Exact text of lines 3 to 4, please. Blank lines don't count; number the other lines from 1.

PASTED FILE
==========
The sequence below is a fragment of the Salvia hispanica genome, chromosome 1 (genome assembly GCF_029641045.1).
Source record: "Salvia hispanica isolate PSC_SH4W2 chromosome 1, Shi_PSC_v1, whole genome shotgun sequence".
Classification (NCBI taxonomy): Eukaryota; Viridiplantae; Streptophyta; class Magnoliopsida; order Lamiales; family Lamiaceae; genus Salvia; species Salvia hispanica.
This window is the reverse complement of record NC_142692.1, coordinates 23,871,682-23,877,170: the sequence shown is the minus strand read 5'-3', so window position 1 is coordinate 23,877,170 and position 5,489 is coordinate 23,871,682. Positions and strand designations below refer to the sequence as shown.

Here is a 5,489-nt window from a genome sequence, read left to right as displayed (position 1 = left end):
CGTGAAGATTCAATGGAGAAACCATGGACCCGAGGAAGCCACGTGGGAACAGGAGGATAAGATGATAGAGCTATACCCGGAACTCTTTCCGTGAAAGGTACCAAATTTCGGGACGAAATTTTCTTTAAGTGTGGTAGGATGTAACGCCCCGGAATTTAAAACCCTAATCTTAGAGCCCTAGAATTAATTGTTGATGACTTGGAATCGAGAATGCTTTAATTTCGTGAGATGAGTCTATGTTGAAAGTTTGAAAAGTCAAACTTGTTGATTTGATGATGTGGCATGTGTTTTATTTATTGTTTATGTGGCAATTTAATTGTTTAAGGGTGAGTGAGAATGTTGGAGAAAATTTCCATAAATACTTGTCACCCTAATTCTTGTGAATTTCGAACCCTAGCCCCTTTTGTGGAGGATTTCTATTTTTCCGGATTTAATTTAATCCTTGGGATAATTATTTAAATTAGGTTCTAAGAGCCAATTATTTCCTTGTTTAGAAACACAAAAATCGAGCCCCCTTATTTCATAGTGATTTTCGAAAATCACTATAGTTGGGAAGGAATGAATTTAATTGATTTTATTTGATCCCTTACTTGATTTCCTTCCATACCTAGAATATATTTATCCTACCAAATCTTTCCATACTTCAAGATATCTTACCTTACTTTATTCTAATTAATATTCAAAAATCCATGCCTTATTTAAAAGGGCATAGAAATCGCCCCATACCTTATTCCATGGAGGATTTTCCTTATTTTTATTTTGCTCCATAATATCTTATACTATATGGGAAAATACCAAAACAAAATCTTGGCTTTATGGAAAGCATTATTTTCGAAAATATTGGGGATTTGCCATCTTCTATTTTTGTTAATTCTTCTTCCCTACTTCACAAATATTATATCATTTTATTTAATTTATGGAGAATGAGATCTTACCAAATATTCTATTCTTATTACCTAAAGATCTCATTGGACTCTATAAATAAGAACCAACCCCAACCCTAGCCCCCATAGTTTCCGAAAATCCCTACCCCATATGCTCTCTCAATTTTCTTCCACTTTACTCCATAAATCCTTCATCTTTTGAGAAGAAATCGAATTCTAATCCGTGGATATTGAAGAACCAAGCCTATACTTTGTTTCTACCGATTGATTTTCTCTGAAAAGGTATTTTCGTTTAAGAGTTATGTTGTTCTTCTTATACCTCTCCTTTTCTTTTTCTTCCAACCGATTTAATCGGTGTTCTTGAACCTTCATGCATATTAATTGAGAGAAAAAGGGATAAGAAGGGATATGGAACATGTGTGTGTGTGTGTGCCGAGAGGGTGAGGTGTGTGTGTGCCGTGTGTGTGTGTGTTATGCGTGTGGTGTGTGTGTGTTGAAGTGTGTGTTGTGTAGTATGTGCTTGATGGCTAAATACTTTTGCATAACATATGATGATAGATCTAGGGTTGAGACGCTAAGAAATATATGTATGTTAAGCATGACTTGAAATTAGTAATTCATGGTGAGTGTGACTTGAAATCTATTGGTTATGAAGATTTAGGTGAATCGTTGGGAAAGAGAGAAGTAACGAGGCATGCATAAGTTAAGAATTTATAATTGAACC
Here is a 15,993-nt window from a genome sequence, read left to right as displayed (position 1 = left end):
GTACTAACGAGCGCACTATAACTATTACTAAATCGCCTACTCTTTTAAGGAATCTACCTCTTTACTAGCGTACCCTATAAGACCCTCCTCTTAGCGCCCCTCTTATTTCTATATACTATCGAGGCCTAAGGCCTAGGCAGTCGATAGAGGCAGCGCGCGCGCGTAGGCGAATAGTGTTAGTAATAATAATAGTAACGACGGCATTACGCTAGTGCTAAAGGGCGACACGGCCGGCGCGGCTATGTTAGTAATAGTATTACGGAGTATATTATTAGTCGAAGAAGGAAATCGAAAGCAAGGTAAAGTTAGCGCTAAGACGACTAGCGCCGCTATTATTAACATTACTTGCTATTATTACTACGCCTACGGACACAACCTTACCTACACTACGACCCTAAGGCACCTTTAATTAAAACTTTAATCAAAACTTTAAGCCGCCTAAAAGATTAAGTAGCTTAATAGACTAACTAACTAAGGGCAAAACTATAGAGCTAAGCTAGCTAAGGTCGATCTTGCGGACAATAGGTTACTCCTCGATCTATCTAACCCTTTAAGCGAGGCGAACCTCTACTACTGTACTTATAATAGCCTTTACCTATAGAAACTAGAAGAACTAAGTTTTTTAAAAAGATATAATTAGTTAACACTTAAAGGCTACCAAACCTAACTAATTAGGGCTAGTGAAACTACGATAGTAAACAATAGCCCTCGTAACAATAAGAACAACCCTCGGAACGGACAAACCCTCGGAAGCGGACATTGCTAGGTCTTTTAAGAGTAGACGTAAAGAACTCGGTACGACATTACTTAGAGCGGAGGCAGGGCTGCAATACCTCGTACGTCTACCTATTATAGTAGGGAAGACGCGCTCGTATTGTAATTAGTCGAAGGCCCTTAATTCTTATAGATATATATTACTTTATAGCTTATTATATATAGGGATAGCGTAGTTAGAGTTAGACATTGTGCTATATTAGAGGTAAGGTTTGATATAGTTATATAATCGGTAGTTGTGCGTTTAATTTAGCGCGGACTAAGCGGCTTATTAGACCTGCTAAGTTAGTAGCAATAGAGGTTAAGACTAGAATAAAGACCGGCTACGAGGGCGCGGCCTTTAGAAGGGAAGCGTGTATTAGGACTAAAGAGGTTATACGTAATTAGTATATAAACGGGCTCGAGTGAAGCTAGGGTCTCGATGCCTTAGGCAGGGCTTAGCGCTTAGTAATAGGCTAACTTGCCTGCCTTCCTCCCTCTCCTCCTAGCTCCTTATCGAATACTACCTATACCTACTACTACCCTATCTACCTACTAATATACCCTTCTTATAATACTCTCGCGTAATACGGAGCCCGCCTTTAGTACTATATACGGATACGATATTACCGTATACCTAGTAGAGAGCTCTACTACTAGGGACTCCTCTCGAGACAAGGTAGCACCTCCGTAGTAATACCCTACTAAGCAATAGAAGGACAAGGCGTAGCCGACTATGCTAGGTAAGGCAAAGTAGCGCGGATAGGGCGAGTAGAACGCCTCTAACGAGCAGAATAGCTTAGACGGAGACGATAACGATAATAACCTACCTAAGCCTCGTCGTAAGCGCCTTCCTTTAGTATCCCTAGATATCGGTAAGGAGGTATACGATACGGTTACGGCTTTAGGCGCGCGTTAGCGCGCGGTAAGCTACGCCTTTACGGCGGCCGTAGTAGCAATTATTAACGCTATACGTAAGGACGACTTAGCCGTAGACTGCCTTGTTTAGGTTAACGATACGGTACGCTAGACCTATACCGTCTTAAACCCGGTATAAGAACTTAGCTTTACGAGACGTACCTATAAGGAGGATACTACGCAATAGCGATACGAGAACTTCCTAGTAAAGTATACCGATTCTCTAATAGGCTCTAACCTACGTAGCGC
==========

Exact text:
Classification (NCBI taxonomy): Eukaryota; Viridiplantae; Streptophyta; class Magnoliopsida; order Lamiales; family Lamiaceae; genus Salvia; species Salvia hispanica.
This window is the reverse complement of record NC_142692.1, coordinates 23,871,682-23,877,170: the sequence shown is the minus strand read 5'-3', so window position 1 is coordinate 23,877,170 and position 5,489 is coordinate 23,871,682. Positions and strand designations below refer to the sequence as shown.